More gorgeous variations on the Paper Dolls sweater by Kate Davies.
Link to part one.
“Life comes with many challenges. The ones that should not scare us are the ones we can take on and take control of.” - Angelina Jolie
Angelina Jolie discusses her preemptive double mastectomy.
I’m posting this, I think, partly because I’m a fan of Brad Pitt’s climate adaptation/green architecture project “Make it Right” in Louisiana. Partly because cancer has taken many people in my life. And partly because I have so many young women followers. So, even though it’s way off topic, I hope it means something to someone somewhere…
As a double mastectomy survivor myself, stories like this make me feel even stronger. Do what you need to do, and fight cancer with all your being.
Alpaca shearing day.
Picture: REUTERS/Michaela Rehle (via Alpaca shearing day in Germany - Telegraph)
http://How Ronald Reagan Made Genocide Possible in Guatemala
The early 1980s were particularly violent in the Latin American theater of the Cold War. Smack in the middle of Guatemala’s 36-year civil war which claimed 200,000 lives, Rios Montt edged out the winner of a sham election in a bloodless coup and began systematically repressing support for the Marxist opposition,as his forces raped women, burned villages, and murdered indigenous Mayan peasants.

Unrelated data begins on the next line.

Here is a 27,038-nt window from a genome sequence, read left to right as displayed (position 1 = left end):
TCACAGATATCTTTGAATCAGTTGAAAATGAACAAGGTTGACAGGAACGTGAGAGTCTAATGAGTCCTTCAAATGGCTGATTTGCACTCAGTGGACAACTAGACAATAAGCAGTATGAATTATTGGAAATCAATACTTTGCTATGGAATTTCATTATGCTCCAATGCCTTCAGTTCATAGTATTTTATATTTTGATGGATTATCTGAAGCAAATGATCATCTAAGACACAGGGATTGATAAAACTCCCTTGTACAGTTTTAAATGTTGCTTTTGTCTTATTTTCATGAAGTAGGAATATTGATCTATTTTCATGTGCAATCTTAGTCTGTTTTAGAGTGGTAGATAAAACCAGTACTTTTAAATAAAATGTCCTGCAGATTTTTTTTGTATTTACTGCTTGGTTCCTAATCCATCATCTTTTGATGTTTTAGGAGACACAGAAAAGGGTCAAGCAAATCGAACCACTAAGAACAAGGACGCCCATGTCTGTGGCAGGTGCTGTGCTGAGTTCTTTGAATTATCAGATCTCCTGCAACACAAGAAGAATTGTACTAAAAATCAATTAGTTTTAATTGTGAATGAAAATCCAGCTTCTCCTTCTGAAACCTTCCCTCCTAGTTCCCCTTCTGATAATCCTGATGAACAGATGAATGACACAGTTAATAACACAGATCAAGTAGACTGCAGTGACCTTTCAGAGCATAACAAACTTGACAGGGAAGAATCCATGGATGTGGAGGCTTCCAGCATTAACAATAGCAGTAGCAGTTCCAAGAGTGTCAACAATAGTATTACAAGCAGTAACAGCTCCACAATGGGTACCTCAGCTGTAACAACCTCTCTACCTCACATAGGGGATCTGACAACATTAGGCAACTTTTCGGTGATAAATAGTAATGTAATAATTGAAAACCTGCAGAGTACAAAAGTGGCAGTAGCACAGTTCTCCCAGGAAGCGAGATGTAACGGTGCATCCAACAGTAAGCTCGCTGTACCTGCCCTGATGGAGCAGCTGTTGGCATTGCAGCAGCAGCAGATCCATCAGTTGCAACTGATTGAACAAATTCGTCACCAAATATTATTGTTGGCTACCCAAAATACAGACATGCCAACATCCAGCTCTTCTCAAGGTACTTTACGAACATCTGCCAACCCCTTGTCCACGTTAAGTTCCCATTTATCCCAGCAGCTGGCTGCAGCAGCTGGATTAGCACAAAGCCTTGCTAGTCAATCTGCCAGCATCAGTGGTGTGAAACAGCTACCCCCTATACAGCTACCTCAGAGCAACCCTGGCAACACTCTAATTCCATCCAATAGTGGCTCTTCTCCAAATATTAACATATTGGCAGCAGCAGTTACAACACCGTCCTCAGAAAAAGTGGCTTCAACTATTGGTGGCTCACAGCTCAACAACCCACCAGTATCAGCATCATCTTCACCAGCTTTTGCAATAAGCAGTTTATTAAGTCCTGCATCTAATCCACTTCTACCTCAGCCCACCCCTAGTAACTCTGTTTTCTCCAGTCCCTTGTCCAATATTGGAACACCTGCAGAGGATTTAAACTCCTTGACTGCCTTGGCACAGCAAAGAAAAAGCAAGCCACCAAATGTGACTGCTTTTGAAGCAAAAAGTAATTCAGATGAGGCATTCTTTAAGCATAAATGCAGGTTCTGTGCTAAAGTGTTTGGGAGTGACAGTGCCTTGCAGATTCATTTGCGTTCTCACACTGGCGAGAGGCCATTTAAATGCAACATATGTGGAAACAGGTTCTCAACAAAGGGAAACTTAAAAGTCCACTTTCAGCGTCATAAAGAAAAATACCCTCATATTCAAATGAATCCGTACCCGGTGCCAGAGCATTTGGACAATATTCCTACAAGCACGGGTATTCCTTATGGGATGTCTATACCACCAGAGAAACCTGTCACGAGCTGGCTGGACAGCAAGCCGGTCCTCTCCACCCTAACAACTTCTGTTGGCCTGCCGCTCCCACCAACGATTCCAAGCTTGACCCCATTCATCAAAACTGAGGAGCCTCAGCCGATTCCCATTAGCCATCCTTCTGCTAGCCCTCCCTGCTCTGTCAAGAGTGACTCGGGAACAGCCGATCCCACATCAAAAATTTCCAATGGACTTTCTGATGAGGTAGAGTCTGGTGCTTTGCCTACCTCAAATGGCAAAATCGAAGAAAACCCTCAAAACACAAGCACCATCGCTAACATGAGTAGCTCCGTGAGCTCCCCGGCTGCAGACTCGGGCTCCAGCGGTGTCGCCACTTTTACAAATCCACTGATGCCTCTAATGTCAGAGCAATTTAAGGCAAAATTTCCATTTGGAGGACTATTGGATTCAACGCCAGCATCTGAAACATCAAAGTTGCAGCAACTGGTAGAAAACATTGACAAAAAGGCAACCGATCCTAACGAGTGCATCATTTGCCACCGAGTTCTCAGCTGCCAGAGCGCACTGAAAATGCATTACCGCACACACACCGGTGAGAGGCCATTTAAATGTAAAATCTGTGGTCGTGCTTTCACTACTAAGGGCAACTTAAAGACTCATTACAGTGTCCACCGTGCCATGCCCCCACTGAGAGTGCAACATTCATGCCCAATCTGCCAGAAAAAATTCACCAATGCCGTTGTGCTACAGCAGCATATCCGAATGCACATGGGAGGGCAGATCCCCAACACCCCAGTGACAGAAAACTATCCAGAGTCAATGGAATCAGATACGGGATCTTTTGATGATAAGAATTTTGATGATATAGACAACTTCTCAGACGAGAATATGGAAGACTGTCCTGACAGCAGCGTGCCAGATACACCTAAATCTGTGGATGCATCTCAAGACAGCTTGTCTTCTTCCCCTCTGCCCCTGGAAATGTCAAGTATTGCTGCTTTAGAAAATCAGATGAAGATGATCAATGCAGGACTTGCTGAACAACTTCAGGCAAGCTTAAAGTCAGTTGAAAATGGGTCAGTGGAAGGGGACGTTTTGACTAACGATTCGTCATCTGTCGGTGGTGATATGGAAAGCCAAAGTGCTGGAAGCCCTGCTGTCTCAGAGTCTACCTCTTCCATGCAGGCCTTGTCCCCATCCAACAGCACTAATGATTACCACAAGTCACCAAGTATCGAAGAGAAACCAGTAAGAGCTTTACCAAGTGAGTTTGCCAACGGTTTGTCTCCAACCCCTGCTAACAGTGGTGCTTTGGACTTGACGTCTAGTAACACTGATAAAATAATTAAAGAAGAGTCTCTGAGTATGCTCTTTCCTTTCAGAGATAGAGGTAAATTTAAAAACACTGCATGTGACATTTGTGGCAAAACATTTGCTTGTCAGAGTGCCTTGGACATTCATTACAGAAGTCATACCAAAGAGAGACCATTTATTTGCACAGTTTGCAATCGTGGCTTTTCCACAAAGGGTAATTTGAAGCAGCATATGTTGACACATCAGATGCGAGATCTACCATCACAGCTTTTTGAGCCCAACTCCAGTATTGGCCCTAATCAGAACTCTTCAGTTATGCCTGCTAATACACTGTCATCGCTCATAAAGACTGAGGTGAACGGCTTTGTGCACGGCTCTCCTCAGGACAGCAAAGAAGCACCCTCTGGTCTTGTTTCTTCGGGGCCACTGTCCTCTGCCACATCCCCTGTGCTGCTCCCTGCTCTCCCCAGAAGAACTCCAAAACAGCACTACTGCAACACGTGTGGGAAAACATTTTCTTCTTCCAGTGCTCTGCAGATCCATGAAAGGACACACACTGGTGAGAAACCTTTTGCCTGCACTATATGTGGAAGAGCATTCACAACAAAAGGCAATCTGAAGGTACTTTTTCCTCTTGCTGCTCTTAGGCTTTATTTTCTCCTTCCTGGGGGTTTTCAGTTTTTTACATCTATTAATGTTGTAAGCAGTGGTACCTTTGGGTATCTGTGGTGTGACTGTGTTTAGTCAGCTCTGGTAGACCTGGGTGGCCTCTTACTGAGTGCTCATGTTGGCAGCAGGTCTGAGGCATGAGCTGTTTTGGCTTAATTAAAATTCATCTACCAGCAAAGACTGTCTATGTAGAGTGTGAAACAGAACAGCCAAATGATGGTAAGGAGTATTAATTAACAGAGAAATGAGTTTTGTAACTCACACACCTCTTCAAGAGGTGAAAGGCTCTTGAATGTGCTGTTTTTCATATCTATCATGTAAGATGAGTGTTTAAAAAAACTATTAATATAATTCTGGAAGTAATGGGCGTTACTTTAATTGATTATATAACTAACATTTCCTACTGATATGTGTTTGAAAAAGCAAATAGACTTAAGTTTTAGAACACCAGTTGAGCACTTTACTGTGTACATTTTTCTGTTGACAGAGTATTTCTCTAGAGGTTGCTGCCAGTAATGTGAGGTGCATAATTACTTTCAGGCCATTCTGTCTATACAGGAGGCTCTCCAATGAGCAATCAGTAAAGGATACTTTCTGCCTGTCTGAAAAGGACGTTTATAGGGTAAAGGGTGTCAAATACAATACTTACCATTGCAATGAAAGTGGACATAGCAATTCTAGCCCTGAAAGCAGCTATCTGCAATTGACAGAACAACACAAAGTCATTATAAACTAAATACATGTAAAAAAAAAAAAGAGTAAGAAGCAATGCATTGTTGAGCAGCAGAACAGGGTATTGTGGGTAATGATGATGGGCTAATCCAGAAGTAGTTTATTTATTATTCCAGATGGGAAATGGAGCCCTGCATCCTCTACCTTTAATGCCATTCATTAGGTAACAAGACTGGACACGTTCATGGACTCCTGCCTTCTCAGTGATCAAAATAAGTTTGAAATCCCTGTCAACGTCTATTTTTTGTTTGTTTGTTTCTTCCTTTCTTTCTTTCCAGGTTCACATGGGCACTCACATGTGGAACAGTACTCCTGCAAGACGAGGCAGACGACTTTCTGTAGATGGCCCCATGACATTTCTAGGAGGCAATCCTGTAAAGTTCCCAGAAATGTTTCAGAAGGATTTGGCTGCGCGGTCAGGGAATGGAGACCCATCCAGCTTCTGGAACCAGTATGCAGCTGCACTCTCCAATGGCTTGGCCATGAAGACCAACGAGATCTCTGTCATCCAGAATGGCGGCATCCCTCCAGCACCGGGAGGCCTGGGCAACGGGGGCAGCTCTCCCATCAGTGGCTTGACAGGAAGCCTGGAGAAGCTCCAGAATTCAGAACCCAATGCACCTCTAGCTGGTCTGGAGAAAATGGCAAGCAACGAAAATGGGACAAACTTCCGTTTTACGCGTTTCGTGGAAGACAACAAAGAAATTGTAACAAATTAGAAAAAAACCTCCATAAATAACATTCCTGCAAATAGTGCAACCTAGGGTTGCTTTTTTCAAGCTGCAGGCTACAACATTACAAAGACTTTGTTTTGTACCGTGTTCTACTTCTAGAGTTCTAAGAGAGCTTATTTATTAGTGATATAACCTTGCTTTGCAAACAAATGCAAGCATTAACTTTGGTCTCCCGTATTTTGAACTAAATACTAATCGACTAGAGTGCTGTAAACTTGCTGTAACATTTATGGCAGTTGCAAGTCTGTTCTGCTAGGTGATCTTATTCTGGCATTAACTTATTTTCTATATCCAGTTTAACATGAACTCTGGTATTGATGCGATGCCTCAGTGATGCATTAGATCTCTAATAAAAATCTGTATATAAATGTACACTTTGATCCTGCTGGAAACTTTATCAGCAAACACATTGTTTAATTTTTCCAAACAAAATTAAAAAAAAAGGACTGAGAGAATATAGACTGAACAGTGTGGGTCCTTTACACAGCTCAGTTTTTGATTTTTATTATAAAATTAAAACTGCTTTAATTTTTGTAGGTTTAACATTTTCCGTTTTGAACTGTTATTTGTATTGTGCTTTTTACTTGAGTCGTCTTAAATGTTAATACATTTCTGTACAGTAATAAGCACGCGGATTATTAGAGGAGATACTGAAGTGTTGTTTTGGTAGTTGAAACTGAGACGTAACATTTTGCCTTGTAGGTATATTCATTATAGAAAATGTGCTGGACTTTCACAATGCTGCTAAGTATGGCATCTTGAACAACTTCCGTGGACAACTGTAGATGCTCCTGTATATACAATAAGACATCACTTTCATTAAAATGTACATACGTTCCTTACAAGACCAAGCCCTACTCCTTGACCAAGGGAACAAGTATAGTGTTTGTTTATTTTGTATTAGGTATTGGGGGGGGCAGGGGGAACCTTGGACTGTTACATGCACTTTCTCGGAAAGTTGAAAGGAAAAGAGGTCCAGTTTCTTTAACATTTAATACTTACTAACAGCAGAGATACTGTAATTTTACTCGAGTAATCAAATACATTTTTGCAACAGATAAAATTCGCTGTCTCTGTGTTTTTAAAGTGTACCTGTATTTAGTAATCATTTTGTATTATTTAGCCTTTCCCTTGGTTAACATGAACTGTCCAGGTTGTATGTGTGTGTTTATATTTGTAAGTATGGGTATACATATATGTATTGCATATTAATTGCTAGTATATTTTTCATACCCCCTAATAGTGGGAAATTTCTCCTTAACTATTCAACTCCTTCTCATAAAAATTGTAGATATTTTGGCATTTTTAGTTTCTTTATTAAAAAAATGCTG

From day one Reagan backed Rios Montt, feeding him millions first in jeeps and trucks, and then helicopter and plane parts, despite clearly articulated reports from both the CIA and international watchdogs that genocide was accumulating bodies in the ditches and gullies of Guatemala.
A cache of internal Guatemalan records from the time revealed the existence of Operation Sofia, which was the operation that led to the massacre of indigenous peasants. It was used by the 1999 UN-sponsored Historical Clarification Commission to classify the counterinsurgency campaign in the summer of 1982 as “acts of genocide against groups of Mayan people.”
The horror described by independent human rights reporters on the ground is enough to turn your stomach: “We heard many, many stories of children being picked up by the ankles and swung against poles so their heads [were] destroyed.”
Despite the fact that he knew all this, Reagan praised Rios Montt, calling him ”a man of great personal integrity and commitment” who wanted to “promote social justice.”
President Bill Clinton apologized in 1999, saying that the U.S. support for the death squads “was wrong.”